The "Glaz TN1" mission and its five crew members, travel 50 light years from earth to study a pillar of the universe: a black hole At close to the speed of light it is a 6 week round trip...But time has its own rules. When they return to earth, 100 years will have passed. 100 years in 6 weeks...that's relativity, that's the way it is. The crew psychiatrist helps the pilot and the 3 scientists on board to cope with this dual reality, with some success...until the incident. Ejected 10,000 light years into space by the black hole, 20,000 years away from their lives on earth and their cultures, they'll have to reconstruct themselves, all the while exploring a beautiful universe, ripe with colors, unlikely places...and perhaps, meaning.Written by
The main challenge of green-screen shooting is neither technical nor financial. We've all seen behind the scene footage of actors staring at ping-pong balls or a guy in a leotard with white spots that will later be replaced by Gollum, a Transformer or an intelligent ape. It takes a lot of discipline and imagination from the actors and absolute accuracy in the direction to pull off. But how do you look at a black hole? No ping-pong ball can do justice to the wonder, fear and humility such a spectacle should evoke. The "black hole gaze" was the focus of many rehearsals, often up until a few seconds before shooting each of those shots. See more »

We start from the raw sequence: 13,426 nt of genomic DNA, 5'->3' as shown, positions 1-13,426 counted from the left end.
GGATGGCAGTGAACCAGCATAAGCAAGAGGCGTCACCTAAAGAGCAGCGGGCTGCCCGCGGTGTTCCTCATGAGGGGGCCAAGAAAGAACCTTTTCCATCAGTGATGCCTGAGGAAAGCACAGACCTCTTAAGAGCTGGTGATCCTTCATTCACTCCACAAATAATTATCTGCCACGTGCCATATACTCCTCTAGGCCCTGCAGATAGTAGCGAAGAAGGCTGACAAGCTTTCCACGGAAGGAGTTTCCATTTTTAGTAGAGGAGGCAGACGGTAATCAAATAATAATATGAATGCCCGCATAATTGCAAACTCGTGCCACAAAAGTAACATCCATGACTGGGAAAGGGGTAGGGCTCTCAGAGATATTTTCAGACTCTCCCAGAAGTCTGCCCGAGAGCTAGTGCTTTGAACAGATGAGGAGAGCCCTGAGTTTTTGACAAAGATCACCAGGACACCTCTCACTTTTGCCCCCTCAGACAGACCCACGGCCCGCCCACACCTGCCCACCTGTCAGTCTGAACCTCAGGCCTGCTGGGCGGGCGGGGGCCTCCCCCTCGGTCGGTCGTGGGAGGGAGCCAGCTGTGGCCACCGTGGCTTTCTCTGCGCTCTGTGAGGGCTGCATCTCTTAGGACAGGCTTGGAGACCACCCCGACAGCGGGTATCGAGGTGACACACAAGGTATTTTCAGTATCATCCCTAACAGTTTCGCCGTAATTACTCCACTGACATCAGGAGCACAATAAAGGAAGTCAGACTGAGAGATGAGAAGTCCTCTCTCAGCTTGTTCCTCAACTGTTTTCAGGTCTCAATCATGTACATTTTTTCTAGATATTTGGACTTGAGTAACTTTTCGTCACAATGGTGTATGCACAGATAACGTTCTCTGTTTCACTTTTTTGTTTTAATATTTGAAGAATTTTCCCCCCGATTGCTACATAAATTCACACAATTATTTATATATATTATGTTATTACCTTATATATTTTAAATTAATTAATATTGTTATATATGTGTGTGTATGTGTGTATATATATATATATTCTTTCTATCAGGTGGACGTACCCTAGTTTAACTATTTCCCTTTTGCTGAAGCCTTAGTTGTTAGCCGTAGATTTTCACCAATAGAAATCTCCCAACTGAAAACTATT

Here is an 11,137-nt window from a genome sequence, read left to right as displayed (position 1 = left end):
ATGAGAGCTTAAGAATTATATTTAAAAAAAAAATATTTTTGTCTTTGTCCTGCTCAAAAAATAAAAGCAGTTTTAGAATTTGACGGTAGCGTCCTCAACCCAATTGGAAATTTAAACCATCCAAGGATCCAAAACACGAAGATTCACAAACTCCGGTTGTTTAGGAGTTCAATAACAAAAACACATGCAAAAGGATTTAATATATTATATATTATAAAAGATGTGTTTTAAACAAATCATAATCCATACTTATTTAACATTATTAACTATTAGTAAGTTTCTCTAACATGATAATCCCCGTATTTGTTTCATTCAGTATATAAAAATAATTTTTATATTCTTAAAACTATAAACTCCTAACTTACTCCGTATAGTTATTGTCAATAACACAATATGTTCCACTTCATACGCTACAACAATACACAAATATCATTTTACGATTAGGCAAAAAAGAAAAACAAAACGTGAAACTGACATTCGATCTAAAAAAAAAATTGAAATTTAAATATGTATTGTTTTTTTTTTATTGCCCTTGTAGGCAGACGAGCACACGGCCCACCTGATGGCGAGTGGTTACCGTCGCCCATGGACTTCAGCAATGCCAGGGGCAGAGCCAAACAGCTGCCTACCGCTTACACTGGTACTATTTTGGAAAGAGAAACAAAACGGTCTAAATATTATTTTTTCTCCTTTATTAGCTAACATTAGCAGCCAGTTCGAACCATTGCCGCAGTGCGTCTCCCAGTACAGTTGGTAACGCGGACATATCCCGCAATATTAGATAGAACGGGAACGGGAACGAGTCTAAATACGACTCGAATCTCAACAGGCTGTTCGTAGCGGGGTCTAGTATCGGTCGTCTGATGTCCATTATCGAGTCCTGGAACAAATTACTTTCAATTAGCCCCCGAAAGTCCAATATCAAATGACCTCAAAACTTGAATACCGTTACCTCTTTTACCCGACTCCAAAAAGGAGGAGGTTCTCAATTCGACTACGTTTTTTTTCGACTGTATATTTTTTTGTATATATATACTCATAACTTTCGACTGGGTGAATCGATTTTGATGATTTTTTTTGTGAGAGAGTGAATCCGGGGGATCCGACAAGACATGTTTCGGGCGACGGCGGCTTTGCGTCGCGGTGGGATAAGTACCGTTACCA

I saw it a couple weeks ago in Paris, and it was very cool. Far away from super heroes and their ego crisis, we have a real science-fiction movie, with beautiful space vistas. Anyone who appreciates those gorgeous NASA images will be fond of the visual effects work. Characters are quite funny too, and just... real. I love Niels, pilot of the ship and the hero of the movie. He has charisma, humor and just acts like we'd all do in the same situation. His friendship with Sam, the astrophysicist with a twist, is brilliant. It just works, characters are well defined and it's unexpectedly easy to identify with their incredible situation. We don't see that often. Scratch that, I can't remember when I felt that. Two thumbs up.
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